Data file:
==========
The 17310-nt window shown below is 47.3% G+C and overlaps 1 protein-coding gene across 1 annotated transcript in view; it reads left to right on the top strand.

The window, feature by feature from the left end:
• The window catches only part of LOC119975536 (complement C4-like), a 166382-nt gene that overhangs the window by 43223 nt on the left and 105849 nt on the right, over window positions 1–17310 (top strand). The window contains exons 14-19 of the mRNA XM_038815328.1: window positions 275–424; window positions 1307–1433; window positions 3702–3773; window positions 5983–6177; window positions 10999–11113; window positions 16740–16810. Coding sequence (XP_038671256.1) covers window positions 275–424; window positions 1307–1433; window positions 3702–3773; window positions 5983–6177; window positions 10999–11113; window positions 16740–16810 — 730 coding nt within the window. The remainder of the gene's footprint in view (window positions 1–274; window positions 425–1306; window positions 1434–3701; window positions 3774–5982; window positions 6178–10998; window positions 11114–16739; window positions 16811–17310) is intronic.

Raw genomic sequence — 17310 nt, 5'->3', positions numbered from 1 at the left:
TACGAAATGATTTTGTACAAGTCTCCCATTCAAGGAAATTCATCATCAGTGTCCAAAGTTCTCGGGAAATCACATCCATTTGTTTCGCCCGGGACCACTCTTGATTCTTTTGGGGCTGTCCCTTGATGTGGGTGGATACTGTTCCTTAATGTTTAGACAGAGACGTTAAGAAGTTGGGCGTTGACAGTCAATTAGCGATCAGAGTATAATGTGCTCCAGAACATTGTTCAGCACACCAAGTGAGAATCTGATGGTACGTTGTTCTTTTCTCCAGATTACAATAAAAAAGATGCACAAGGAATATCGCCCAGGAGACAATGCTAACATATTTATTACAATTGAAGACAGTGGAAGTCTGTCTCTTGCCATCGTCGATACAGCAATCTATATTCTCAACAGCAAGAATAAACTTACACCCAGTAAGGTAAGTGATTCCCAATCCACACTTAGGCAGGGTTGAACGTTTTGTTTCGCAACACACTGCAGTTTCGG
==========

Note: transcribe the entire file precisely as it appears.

The 17310-nt window shown below is 47.3% G+C and overlaps 1 protein-coding gene across 1 annotated transcript in view; it reads left to right on the top strand.

The window, feature by feature from the left end:
• The window catches only part of LOC119975536 (complement C4-like), a 166382-nt gene that overhangs the window by 43223 nt on the left and 105849 nt on the right, over window positions 1–17310 (top strand). The window contains exons 14-19 of the mRNA XM_038815328.1: window positions 275–424; window positions 1307–1433; window positions 3702–3773; window positions 5983–6177; window positions 10999–11113; window positions 16740–16810. Coding sequence (XP_038671256.1) covers window positions 275–424; window positions 1307–1433; window positions 3702–3773; window positions 5983–6177; window positions 10999–11113; window positions 16740–16810 — 730 coding nt within the window. The remainder of the gene's footprint in view (window positions 1–274; window positions 425–1306; window positions 1434–3701; window positions 3774–5982; window positions 6178–10998; window positions 11114–16739; window positions 16811–17310) is intronic.

Raw genomic sequence — 17310 nt, 5'->3', positions numbered from 1 at the left:
TACGAAATGATTTTGTACAAGTCTCCCATTCAAGGAAATTCATCATCAGTGTCCAAAGTTCTCGGGAAATCACATCCATTTGTTTCGCCCGGGACCACTCTTGATTCTTTTGGGGCTGTCCCTTGATGTGGGTGGATACTGTTCCTTAATGTTTAGACAGAGACGTTAAGAAGTTGGGCGTTGACAGTCAATTAGCGATCAGAGTATAATGTGCTCCAGAACATTGTTCAGCACACCAAGTGAGAATCTGATGGTACGTTGTTCTTTTCTCCAGATTACAATAAAAAAGATGCACAAGGAATATCGCCCAGGAGACAATGCTAACATATTTATTACAATTGAAGACAGTGGAAGTCTGTCTCTTGCCATCGTCGATACAGCAATCTATATTCTCAACAGCAAGAATAAACTTACACCCAGTAAGGTAAGTGATTCCCAATCCACACTTAGGCAGGGTTGAACGTTTTGTTTCGCAACACACTGCAGTTTCGG